Irritable bowel syndrome (IBS) is the most common gastrointestinal disorder worldwide, affecting more than 5 million Canadians each year (that's 1 in every 6 people). It includes symptoms such as indigestion, bloating, excessive gas, constipation, and/or diarrhea. However, a proper diet is one of the ways IBS can be managed. A common strategy has always been to incorporate ‘healthy’ food and avoid the ones that worsen the symptoms, however, some are surprised to find out that a food rice in fruits and vegetables can sometimes actually make symptoms worse. This is where we look at something called the low FODMAP diet, which has been clinically proven to help ¾ of IBS sufferers. Let’s learn more.
In this diet plan, the food items are classified as low, moderate, and high food. People with IBS must avoid high foods and consume low foods to determine a decrease in symptoms.
However, if a person consumes low food excessively for long periods of time, it can also be harmful to gut microflora and increase your risk of nutrient deficiencies, so its always important to talk to your doctor, naturopath or dietician on how long to avoid these foods, when to determine benefit and how to reintroduce.
How Does A Low FODMAP Diet Work?
A low FODMAPs diet aims to help you learn which foods (if any) you do not tolerate and are the trigger for your IBS. The diet consists of a 3 step processes, as follows:
1 - Elimination
This phase can range from 3 to 8 weeks, depending on the person’s health and condition. In this, the individual is required to eliminate all high FODMAP food from their diet. Remember, the FODMAP list is extensive and can restrict some key nutrients for some individuals, so it’s always best to work with a professional through this phase.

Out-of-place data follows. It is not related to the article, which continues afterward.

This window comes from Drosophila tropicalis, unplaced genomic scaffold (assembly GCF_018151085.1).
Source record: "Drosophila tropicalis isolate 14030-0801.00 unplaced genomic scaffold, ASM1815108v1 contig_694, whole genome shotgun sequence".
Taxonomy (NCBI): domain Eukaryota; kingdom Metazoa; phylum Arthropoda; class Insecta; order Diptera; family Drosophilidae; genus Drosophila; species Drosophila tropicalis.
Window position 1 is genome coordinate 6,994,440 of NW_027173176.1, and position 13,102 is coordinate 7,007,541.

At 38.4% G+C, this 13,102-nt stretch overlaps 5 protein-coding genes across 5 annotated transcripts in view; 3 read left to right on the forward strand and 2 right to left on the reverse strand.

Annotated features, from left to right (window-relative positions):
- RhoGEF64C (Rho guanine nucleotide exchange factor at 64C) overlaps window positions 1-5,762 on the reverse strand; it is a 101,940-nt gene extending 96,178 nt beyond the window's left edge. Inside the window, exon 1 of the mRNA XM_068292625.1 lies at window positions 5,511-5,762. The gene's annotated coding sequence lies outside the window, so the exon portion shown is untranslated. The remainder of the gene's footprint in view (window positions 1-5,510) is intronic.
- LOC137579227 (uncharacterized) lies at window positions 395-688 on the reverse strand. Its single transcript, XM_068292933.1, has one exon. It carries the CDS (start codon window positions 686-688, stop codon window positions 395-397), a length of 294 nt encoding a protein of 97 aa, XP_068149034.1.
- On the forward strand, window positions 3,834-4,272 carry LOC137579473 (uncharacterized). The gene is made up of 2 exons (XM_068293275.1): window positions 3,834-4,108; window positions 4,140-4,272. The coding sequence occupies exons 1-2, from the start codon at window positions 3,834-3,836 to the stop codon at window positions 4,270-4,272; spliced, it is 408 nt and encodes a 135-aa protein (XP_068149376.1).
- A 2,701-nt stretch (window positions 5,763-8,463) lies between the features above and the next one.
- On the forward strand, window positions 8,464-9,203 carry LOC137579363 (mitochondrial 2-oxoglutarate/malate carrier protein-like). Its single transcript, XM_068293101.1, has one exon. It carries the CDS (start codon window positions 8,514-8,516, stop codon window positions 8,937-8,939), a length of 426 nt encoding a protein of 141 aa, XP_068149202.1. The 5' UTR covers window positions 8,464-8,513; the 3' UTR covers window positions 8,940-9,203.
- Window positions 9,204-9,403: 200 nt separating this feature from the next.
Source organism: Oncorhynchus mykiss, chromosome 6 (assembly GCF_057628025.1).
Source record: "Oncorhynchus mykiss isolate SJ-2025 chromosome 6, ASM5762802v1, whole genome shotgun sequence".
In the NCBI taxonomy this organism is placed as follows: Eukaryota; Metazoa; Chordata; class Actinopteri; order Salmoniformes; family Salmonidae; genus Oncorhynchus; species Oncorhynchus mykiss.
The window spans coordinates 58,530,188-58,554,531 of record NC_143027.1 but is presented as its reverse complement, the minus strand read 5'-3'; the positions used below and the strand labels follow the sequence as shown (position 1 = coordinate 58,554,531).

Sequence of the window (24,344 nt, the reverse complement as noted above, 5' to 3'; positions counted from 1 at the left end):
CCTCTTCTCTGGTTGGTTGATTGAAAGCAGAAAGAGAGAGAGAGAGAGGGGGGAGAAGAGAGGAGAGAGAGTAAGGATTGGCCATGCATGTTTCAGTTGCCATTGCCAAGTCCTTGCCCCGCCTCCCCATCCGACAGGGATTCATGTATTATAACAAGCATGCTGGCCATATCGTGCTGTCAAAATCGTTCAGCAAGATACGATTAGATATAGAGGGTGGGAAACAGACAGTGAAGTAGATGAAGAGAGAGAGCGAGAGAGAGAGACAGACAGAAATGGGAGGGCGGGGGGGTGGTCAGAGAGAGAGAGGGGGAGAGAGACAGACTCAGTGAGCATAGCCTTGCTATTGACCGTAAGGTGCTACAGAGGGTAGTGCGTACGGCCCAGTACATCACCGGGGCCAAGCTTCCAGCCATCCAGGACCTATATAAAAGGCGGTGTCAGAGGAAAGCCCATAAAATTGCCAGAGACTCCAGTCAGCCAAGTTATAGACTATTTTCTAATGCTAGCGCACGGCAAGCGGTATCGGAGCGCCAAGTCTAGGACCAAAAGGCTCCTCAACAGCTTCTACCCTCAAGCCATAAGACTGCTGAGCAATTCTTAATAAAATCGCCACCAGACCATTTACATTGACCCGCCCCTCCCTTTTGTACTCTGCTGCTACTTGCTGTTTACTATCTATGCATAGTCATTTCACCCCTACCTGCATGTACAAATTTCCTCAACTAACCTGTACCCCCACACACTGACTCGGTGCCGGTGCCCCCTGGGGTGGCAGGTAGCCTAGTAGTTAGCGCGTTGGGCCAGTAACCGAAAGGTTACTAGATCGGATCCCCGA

2 – Reintroduction
If after elimination, the symptoms significantly reduce or resolve, it’s safe to conclude that one or more high FODMAP foods are a trigger for IBS symptoms. You then must start incorporating FODMAP foods into your diet in a systematic way to determine the source of the intolerance. Generally a person must eat the FODMAP foods at least once every day to every other day for ~3 servings to identify the trigger foods, increasing the quantity of the food each time. Monitoring symptoms through exposures will help determine which sugar groups are safe and which ones are not.
3 – Maintenance
Now that the trigger food is traced, a person can return to their original diet while limiting the food that produces the IBS symptoms. At this point, most people are able to return to their original diet (minus a few possible avoidances) without symptoms.
Key Foods To Avoid
Vegetables: mushrooms, asparagus, cauliflower, beetroot, onions, and garlic
Fruits: cherries, mangoes, watermelon, peaches, pears, apples, and apricots.
Dairy: lactose containing cow milk, cottage cheese, yogurt, ricotta cheese, ice cream, and custard
Grains And Cereals: rye, wheat, kidney beans, soy products, lentils, and chickpeas.
Sweeteners: Honeys, agave nectar, high fructose corn syrup, cough medicine, sorbitol, and sugar-free gums.
Many lists suggest slightly modified food restrictions, and the list you see above is very simplified. The most valuable resource I generally recommend for patients embarking on a FODMAP diet is the smartphone app made from Monash University called ‘Monash University FODMAP diet’. The guidelines out of Monash University tend to be the most detailed and well researched.
The Bottom Line
The low FODMAP diet plan is proven and has helped many people with Irritable bowel syndrome. However, make sure to contact a professional dietitian, or Naturopath Doctor who is versed on the FODMAP restrictions before following any diet plan. Many people stick with the low FODMAP diet for a long time because it eliminates IBS and improves overall well-being, however you must way out the benefits against the risk in every case.
© 2018 Courtney Holmberg ND. All rights reserved. Dr. Courtney Holmberg, ND does not endorse or have professional affiliation with any discussed supplement or lab companies. All material provided is for general education and may not be construed as medical advice. The information is not intended to assist in diagnosing to treating a medical condition. Legal & Medical Disclaimer, sitemap